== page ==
Shagbark hickory nuts, bark and twigs were part of the indigenous pharmacopoeia. There were internal and external applications for a host of maladies. The wood itself was equally important and versatile. Shagbark hickory is a heavy wood which burns slowly. As a fuel, a cord of hickory yields the same amount of heat as a ton of bituminous coal.[2] Colonials used the wood for tool handles, basket-making, barrel and bucket hoops, and furniture-making.

More than 133 fungi are associated with shagbark hickories, but there are few which damage the tree seriously. Shagbark hickories also host approximately 180 species of insects and mites, but bark chemistry and architecture minimize their incursions.[3] Bats and brown creepers roost and nest, respectively, beneath the shagbark’s flaking bark.

The hickory horned devil, the larva of the royal walnut moth (Citheronia regalis), is a fearsome-looking caterpillar associated with shagbark hickories. The adult moth is, according to Douglas Tallamy, “one of the largest and most beautiful Lepidoptera in North America”. The moths once only ranged as far north as Massachusetts, and are said now to be gone from New England. One wonders, if, as the hickories extend northward, parts of New England might also get to experience these moths and their caterpillars.

Shagbark hickories have great dignity; their unique shaggy bark belies their longevity and strength. Once met, this is a tree well-remembered. Ease of identification is a step toward understanding the ecology of a forest. Winter is perhaps the best time to learn to recognize different tree species: bark is at eye level and there are fewer distractions. There is one book, Bark by Michael Wojtech, that in size and format can serve as a good field guide; Tree Bark by Hugues Vaucher covers much a greater number of trees, but does include New England species.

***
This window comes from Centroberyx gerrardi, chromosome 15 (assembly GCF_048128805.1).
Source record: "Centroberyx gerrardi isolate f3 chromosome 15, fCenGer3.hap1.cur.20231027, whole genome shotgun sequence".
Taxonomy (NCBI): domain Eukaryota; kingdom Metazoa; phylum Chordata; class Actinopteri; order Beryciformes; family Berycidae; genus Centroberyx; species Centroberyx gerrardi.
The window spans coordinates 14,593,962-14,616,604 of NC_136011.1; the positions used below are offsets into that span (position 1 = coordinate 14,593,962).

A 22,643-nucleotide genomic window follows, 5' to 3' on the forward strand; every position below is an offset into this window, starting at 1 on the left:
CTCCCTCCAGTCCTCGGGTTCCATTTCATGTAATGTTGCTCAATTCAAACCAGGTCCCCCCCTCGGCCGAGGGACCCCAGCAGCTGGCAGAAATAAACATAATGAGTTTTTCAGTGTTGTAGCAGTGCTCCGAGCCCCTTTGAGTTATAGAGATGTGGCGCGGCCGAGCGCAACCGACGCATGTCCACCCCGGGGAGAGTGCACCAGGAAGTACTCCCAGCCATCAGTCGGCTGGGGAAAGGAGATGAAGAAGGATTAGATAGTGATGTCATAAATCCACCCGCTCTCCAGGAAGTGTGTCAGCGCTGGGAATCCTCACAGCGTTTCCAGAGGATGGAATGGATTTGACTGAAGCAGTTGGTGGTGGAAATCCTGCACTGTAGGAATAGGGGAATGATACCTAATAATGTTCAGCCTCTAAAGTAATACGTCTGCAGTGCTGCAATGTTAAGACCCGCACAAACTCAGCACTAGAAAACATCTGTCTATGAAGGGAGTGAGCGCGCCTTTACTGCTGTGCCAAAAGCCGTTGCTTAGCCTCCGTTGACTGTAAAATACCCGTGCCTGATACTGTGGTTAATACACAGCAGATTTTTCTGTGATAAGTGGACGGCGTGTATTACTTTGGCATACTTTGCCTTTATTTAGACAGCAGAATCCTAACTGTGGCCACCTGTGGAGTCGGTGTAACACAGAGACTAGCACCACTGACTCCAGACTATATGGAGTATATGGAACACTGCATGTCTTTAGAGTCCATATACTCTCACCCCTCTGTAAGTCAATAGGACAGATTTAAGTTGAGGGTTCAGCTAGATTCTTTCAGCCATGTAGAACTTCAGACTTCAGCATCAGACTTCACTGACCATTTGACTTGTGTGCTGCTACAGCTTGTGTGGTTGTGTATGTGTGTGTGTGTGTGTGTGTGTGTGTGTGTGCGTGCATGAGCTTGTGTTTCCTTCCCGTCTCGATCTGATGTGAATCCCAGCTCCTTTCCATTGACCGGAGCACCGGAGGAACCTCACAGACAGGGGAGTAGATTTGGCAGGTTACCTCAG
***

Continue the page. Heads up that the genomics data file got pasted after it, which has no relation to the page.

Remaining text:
Hickory nuts ripen in September. Harvest the nuts as soon as they drop- squirrels provide steep competition. Remove the green husk and soak the nuts in a bucket of water overnight. Any nuts that float may be empty. Do not leave nuts sitting around at room temperature or the seeds will desiccate and lose viability. Plant nuts in a deep pot or cold frame, place outdoors, and protect from rodents with wire screening. Squirrels will find your pots within a couple of hours if unprotected. Seeds will germinate in the spring after winter stratification. Trees are tap-rooted, so transplant to a permanent location within a year.

 


[1] See Sally McGrane’s Saturday profile {NY Times, Jan. 30, 2016} of Peter Wohlleben and his The Hidden Life of Trees; Wohlleben, a German forester, bases his management practices on the interconnectedness and interdependency of trees in a forest.
[2] Rupp, Rebecca. 1990. Red Oaks and Black Birches. Pownal, Vermont: Storey Comms., Inc. p.84
[3] The most injurious insect is the hickory bark beetle (Scolytus quadrispinosa) whose larvae can girdle a tree; but since shagbark hickory here does not grow in pure stands, the damage is usually isolated.